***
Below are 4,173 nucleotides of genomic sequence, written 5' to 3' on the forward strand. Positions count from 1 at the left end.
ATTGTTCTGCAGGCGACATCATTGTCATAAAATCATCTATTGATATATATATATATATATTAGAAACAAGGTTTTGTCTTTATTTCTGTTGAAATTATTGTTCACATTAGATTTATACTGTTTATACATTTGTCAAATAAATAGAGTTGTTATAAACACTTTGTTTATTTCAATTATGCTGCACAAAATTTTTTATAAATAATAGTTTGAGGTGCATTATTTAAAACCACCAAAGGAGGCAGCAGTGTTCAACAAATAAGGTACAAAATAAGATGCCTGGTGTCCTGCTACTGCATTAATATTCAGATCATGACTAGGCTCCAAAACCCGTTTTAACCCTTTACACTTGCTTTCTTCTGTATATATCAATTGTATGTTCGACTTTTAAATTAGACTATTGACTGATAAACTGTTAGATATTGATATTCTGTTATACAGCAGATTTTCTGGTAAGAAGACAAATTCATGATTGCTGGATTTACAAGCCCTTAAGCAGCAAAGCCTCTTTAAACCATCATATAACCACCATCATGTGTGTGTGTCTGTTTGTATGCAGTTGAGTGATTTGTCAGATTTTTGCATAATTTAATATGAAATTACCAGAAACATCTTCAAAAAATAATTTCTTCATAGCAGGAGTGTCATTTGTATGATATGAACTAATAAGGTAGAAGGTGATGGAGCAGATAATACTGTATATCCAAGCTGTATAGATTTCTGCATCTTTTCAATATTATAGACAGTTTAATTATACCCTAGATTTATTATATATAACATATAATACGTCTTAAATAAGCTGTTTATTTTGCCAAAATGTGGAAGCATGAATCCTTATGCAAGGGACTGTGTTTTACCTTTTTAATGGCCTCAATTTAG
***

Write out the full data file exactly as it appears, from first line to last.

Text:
Below are 4,173 nucleotides of genomic sequence, written 5' to 3' on the forward strand. Positions count from 1 at the left end.
ATTGTTCTGCAGGCGACATCATTGTCATAAAATCATCTATTGATATATATATATATATATTAGAAACAAGGTTTTGTCTTTATTTCTGTTGAAATTATTGTTCACATTAGATTTATACTGTTTATACATTTGTCAAATAAATAGAGTTGTTATAAACACTTTGTTTATTTCAATTATGCTGCACAAAATTTTTTATAAATAATAGTTTGAGGTGCATTATTTAAAACCACCAAAGGAGGCAGCAGTGTTCAACAAATAAGGTACAAAATAAGATGCCTGGTGTCCTGCTACTGCATTAATATTCAGATCATGACTAGGCTCCAAAACCCGTTTTAACCCTTTACACTTGCTTTCTTCTGTATATATCAATTGTATGTTCGACTTTTAAATTAGACTATTGACTGATAAACTGTTAGATATTGATATTCTGTTATACAGCAGATTTTCTGGTAAGAAGACAAATTCATGATTGCTGGATTTACAAGCCCTTAAGCAGCAAAGCCTCTTTAAACCATCATATAACCACCATCATGTGTGTGTGTCTGTTTGTATGCAGTTGAGTGATTTGTCAGATTTTTGCATAATTTAATATGAAATTACCAGAAACATCTTCAAAAAATAATTTCTTCATAGCAGGAGTGTCATTTGTATGATATGAACTAATAAGGTAGAAGGTGATGGAGCAGATAATACTGTATATCCAAGCTGTATAGATTTCTGCATCTTTTCAATATTATAGACAGTTTAATTATACCCTAGATTTATTATATATAACATATAATACGTCTTAAATAAGCTGTTTATTTTGCCAAAATGTGGAAGCATGAATCCTTATGCAAGGGACTGTGTTTTACCTTTTTAATGGCCTCAATTTAG